Lets get started:The first step in sprouting pepper seeds is to give them a presoak. This means you should soak your seeds in water overnight to kick start the germination process. A shot glass or similar device works well for this practice. Remember to separate seeds based on variety in order to be able to identify which plant is which down the road. The next step is to prepare your growing medium. Jiffy 7 propagation plugs are best suited to soil or soilless growing as they have fine particles which can become loose and clog or soil active hydroponic systems. Rockwool starter plugs can be easily transplanted to either soil, soilless or hydroponic gardens making them the most versatile. Both of these types of growing media require a presoak before they are ready to receive the seed. Using your pH tester and your pH Down, set the pH of your water to 6.5 for the Jiffy 7 method or 5.5 for the Rockwool method. Do this by first testing the pH of your water and then adding a few drops of pH down and retesting until your pH is in the correct range. Be sure to stir the solution well before taking your adjusted pH readings. Once your pH is set to the correct level, it is time to soak your media. 10 seconds is sufficient for Rockwool and the Jiffy 7's will require more time to expand since they come in compressed form. Once your media is soaked it can be transferred to your propagation tray. The Jiffy 7's will require some shaping and removal of excess water before they are placed in your propagation tray. Propagation media should be moist but not soggy or else your seeds may rot. Now that your tray is full of propagation media, it's time to insert your presoaked seeds. Best practice is to place three seeds per propagation plug. If your seeds are far more valuable than the cost of the propagation media, you may elect to plant only one seed per plug. Seeds should be planted at a depth of 1/4" and tamped gently to ensure coverage. Sometimes it is necessary to tear off a small piece of Rockwool from the edge of the cube to cover the seed. Once seeds are planted and tamped, they are ready to be sealed in their propagation dome to establish a warm humid environment to aid in germination. A Seedling Heat Mat can help speed up the germination process, however, be sure that the media does not dry out due to the added heat (ideal seed temperature for germination is 80-85 Degrees Fahrenheit).Ensure that there is no standing water in the bottom of your tray and then the propagation tray/dome can now be placed in a sunny location or under a grow lamp to speed up the propagation process. A general rule of thumb is that a single T5grow lamp can be sufficient to sprout seeds, however, multiple lamps will produce better growth once germination has occurred. Suggestion: Coloured small paper clips make for excellent plant identifiers. Other low cost items can be used as well, just be sure that they do not absorb moisture such as wood or paper or they will be prone to grow mould while sealed in your propagation dome. Note: some pepper seeds can take up to 4+ weeks to germinate. Once your peppers sprout and begin to grow, the strongest of the three seeds should be left to live, and the weaker plants culled from each propagation plug. This can be achieved by simply clipping the weaker plants with a pair of scissors at the base. It is not recommended to grow more than one plant per plug as they will compete for resources for the rest of their lives. Also at the time of germination, the vents on the propagation dome should be progressively opened each day to slowly expose the seedlings to the less humid atmosphere. Once the first set of true leaves appear (not the first set of rounded leaves called cotyledons) it is time to apply your fertilizer at 1/4 strength. For DN Gro this means 1.5 ml of part A and 1.5 ml of Part B to one litre of H2O. Only water once plugs become dry and light weight, however do not wait too long for your delicate sprouts to wilt or the damage may be irreversible. Congratulations, if you made it this far then you are well on your way to producing a healthy pepper harvest! Stay tuned for the next installment which will focus on the lighting and growth methods available to grow these sprouts to the size required for an abundant harvest! If you require additional information on seeds and germination click the links below:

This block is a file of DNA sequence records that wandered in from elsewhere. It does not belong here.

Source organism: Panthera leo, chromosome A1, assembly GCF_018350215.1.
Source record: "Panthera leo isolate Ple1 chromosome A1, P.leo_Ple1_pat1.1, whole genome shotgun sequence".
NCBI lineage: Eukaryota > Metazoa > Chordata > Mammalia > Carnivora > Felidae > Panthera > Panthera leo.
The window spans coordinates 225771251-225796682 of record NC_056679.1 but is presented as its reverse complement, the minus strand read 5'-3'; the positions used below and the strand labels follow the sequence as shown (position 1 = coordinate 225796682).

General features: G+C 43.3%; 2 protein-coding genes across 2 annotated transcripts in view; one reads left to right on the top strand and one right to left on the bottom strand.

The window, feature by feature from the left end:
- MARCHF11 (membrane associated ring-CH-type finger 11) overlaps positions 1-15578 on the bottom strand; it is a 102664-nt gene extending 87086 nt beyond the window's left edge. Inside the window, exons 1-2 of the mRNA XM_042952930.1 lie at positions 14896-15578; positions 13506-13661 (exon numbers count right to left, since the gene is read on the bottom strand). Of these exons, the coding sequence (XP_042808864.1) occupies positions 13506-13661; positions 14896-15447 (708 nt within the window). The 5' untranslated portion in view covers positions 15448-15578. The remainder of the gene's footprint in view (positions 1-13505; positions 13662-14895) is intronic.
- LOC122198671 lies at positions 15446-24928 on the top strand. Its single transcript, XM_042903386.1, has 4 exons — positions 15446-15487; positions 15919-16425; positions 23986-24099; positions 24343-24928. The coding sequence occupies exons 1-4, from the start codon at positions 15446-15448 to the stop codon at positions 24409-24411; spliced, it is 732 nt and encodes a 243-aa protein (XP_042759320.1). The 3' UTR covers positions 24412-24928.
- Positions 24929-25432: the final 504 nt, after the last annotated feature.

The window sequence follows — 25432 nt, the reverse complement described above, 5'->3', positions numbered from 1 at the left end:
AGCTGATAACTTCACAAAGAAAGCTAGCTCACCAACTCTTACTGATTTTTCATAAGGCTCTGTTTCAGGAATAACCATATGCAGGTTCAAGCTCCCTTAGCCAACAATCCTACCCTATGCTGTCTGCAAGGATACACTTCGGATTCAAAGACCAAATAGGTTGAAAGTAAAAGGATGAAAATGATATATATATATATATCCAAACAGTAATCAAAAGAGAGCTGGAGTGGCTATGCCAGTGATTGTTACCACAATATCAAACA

by Cindy R